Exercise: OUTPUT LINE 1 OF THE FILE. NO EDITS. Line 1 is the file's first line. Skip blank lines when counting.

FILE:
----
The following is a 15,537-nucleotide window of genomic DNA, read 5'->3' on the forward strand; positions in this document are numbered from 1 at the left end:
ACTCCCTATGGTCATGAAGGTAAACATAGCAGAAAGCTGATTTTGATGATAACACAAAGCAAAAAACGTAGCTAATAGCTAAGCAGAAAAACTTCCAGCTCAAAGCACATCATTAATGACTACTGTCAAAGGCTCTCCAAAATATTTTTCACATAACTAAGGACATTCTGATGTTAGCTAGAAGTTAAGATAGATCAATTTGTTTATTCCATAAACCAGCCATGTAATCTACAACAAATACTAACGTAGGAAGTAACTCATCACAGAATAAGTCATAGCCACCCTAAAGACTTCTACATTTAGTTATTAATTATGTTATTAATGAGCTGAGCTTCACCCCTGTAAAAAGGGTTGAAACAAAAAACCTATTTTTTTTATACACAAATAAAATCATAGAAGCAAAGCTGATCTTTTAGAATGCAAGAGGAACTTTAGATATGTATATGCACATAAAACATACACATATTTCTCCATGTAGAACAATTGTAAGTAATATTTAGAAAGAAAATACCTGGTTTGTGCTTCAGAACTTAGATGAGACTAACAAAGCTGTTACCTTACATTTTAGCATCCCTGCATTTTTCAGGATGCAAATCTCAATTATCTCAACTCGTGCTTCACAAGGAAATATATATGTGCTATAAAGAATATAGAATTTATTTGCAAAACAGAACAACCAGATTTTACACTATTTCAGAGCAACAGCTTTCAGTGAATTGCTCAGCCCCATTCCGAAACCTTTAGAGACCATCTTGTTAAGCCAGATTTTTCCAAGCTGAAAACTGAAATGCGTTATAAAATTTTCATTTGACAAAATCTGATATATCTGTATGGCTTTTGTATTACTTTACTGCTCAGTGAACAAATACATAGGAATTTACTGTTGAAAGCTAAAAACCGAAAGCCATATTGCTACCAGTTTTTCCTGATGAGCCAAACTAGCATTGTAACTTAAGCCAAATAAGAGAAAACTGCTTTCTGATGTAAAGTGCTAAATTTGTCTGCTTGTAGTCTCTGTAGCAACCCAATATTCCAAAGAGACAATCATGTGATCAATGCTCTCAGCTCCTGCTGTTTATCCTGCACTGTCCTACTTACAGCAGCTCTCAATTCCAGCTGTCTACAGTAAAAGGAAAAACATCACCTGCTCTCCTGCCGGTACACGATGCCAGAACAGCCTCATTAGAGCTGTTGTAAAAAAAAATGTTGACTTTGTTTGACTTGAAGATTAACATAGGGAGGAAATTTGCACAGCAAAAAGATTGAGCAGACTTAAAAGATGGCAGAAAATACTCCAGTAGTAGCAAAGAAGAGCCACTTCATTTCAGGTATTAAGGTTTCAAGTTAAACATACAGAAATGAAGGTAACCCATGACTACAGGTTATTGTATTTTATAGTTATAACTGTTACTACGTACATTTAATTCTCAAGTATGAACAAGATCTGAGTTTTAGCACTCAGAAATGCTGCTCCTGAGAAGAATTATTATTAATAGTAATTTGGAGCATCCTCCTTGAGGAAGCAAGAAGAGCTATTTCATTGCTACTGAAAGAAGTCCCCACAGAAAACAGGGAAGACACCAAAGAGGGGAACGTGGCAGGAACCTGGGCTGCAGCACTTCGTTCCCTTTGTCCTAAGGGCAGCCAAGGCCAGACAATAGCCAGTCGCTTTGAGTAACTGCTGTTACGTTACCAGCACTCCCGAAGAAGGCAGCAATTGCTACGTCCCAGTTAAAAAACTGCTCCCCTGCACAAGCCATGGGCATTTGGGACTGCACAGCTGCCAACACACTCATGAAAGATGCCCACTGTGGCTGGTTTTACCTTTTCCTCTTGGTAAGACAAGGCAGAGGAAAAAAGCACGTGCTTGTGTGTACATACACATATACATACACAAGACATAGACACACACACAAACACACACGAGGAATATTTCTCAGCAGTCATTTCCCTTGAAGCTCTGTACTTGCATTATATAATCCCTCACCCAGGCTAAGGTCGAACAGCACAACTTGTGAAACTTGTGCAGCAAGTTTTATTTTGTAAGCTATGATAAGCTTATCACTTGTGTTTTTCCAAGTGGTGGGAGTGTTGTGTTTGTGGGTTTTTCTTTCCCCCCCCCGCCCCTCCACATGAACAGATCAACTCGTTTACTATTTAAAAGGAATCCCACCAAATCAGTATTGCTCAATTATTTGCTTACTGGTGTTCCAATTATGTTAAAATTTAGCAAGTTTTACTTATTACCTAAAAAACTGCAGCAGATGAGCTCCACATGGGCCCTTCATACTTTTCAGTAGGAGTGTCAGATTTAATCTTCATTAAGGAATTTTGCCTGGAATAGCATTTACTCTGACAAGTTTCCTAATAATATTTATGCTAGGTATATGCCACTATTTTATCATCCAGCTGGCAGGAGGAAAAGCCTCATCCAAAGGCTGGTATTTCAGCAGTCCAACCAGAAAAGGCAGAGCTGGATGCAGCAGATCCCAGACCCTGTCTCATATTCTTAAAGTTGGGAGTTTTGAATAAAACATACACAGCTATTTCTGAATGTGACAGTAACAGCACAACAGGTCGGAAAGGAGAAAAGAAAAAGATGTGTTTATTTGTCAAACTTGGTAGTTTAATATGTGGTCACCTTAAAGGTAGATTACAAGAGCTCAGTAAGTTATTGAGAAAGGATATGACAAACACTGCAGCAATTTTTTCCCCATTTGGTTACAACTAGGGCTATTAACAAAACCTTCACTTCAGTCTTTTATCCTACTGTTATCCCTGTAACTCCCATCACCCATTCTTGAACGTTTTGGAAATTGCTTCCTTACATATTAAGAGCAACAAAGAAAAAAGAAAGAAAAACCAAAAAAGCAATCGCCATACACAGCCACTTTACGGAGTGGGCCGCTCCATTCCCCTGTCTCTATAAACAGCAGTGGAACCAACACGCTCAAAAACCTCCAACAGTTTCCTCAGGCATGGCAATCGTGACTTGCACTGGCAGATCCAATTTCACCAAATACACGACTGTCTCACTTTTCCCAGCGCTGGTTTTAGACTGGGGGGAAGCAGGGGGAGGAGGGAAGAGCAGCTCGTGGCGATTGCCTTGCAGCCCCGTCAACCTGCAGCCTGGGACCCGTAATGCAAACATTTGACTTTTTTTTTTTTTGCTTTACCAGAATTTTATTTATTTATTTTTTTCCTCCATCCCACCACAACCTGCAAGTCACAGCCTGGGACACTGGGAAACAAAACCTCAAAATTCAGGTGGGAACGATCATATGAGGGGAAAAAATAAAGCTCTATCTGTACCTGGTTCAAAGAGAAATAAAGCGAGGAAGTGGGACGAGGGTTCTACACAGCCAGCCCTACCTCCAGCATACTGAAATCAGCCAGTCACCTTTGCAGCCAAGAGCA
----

The following is a 15,537-nucleotide window of genomic DNA, read 5'->3' on the forward strand; positions in this document are numbered from 1 at the left end: